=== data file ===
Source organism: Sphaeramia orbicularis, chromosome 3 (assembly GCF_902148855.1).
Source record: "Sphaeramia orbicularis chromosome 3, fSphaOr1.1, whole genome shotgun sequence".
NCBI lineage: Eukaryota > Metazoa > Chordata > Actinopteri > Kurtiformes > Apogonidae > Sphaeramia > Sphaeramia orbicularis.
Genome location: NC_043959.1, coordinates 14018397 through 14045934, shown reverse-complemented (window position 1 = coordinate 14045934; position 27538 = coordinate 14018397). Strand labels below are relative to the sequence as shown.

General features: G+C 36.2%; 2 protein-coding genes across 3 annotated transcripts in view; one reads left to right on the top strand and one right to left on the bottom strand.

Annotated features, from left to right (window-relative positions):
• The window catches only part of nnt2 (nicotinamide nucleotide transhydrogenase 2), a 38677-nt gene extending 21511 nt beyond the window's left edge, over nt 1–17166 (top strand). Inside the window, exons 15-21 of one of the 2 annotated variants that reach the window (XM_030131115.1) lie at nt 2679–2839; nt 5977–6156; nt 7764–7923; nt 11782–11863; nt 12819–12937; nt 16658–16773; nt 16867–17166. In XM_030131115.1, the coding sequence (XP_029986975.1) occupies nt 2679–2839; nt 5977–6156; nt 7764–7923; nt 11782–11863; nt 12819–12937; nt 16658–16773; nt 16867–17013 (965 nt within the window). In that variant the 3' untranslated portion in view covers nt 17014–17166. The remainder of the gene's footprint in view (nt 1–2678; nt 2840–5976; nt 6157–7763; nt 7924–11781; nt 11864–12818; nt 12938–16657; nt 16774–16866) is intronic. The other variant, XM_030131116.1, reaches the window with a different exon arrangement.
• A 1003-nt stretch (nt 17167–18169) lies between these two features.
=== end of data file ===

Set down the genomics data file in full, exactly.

Source organism: Sphaeramia orbicularis, chromosome 3 (assembly GCF_902148855.1).
Source record: "Sphaeramia orbicularis chromosome 3, fSphaOr1.1, whole genome shotgun sequence".
NCBI lineage: Eukaryota > Metazoa > Chordata > Actinopteri > Kurtiformes > Apogonidae > Sphaeramia > Sphaeramia orbicularis.
Genome location: NC_043959.1, coordinates 14018397 through 14045934, shown reverse-complemented (window position 1 = coordinate 14045934; position 27538 = coordinate 14018397). Strand labels below are relative to the sequence as shown.

General features: G+C 36.2%; 2 protein-coding genes across 3 annotated transcripts in view; one reads left to right on the top strand and one right to left on the bottom strand.

Annotated features, from left to right (window-relative positions):
• The window catches only part of nnt2 (nicotinamide nucleotide transhydrogenase 2), a 38677-nt gene extending 21511 nt beyond the window's left edge, over nt 1–17166 (top strand). Inside the window, exons 15-21 of one of the 2 annotated variants that reach the window (XM_030131115.1) lie at nt 2679–2839; nt 5977–6156; nt 7764–7923; nt 11782–11863; nt 12819–12937; nt 16658–16773; nt 16867–17166. In XM_030131115.1, the coding sequence (XP_029986975.1) occupies nt 2679–2839; nt 5977–6156; nt 7764–7923; nt 11782–11863; nt 12819–12937; nt 16658–16773; nt 16867–17013 (965 nt within the window). In that variant the 3' untranslated portion in view covers nt 17014–17166. The remainder of the gene's footprint in view (nt 1–2678; nt 2840–5976; nt 6157–7763; nt 7924–11781; nt 11864–12818; nt 12938–16657; nt 16774–16866) is intronic. The other variant, XM_030131116.1, reaches the window with a different exon arrangement.
• A 1003-nt stretch (nt 17167–18169) lies between these two features.